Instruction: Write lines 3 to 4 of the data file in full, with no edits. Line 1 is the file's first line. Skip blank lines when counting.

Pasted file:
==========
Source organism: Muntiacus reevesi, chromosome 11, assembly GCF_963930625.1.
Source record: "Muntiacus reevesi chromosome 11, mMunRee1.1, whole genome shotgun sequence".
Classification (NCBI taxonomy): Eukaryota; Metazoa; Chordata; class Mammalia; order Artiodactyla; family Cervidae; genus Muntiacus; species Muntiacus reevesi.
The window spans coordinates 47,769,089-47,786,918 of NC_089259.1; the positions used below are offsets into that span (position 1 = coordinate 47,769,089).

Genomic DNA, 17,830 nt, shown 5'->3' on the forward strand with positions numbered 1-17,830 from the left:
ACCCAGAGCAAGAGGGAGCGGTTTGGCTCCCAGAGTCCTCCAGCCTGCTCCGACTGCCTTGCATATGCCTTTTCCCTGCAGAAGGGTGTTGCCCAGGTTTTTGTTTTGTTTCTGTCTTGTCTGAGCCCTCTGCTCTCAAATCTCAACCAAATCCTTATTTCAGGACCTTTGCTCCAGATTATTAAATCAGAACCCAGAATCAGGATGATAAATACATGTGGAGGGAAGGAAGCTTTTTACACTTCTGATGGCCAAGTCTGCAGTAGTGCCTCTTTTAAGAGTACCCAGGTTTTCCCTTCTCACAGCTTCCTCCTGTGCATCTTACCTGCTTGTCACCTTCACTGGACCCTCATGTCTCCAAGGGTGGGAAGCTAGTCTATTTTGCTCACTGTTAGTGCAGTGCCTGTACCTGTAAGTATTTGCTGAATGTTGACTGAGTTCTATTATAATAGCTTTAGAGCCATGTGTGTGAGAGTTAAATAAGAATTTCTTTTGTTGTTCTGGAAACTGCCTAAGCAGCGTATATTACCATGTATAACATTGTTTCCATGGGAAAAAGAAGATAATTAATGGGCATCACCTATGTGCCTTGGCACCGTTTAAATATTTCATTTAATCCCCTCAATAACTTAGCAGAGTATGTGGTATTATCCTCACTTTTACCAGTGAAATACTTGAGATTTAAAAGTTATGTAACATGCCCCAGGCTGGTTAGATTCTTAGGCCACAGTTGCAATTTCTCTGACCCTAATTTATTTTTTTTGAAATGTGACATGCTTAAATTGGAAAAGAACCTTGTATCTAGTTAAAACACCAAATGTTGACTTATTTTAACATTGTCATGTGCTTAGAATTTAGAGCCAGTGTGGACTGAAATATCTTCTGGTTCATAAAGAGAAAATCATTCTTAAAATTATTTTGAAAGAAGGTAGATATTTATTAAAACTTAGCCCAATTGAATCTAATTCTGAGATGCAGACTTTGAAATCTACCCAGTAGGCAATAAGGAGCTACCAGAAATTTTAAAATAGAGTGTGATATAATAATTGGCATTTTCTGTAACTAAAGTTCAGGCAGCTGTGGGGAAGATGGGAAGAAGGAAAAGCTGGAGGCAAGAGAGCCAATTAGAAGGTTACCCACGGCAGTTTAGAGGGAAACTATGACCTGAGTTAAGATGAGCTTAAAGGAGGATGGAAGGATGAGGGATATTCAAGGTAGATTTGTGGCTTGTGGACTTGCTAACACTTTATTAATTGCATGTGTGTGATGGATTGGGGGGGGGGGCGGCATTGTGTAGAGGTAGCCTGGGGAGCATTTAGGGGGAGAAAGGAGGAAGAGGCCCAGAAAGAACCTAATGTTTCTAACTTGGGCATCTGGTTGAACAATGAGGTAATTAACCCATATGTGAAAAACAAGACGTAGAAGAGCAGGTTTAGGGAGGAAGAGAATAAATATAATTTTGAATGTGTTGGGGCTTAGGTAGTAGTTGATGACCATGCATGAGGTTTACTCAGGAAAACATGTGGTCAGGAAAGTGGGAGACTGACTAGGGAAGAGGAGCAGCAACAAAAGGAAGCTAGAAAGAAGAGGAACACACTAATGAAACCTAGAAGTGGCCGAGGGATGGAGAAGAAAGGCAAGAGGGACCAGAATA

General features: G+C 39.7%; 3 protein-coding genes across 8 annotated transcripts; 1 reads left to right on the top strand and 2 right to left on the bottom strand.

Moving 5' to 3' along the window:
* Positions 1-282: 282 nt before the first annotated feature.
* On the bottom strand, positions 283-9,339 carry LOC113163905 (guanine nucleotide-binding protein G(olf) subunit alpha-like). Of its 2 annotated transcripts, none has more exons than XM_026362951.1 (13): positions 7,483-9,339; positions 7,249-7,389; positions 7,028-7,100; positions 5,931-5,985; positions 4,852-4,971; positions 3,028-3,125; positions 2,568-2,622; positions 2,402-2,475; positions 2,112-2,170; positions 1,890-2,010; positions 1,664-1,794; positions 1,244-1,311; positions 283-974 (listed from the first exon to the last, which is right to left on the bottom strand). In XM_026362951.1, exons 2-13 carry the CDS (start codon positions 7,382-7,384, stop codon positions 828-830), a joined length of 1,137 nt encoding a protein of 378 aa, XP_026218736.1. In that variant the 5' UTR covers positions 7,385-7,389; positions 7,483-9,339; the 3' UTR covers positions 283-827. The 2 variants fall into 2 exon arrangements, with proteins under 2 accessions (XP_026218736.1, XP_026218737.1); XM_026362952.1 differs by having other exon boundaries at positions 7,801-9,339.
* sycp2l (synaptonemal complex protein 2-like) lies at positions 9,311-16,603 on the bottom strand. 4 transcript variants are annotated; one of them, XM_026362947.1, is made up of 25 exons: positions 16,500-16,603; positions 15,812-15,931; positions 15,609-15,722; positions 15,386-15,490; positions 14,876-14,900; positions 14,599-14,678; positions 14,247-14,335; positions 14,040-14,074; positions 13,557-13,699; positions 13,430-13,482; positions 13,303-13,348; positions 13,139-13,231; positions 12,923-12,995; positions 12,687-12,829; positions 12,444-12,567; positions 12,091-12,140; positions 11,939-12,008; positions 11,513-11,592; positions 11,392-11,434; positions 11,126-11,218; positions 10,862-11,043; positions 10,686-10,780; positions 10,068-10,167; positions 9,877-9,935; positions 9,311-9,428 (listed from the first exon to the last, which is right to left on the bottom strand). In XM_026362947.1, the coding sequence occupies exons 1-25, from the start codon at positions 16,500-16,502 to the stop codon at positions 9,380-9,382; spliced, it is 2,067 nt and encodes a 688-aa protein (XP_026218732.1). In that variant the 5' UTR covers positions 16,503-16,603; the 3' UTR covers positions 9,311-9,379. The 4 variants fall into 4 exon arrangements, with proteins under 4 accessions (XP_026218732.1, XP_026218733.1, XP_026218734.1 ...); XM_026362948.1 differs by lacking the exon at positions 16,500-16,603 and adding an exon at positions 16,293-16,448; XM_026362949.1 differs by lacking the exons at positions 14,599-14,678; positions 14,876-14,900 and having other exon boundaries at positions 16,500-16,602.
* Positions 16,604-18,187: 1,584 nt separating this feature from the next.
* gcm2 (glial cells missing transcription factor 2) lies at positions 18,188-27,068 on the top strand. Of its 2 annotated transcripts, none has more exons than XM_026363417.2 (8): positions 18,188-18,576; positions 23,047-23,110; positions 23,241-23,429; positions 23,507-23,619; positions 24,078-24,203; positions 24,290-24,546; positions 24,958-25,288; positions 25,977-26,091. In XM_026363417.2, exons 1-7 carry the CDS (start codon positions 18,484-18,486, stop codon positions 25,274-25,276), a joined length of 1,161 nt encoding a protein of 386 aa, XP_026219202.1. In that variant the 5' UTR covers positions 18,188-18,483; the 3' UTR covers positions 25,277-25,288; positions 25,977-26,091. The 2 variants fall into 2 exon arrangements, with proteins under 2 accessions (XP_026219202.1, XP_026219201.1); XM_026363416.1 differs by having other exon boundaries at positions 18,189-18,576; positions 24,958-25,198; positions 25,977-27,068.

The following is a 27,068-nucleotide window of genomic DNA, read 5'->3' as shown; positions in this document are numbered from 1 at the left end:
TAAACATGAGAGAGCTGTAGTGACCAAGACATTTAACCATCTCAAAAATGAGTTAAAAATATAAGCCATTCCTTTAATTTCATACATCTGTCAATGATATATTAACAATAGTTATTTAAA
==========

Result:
Classification (NCBI taxonomy): Eukaryota; Metazoa; Chordata; class Mammalia; order Artiodactyla; family Cervidae; genus Muntiacus; species Muntiacus reevesi.
The window spans coordinates 47,769,089-47,786,918 of NC_089259.1; the positions used below are offsets into that span (position 1 = coordinate 47,769,089).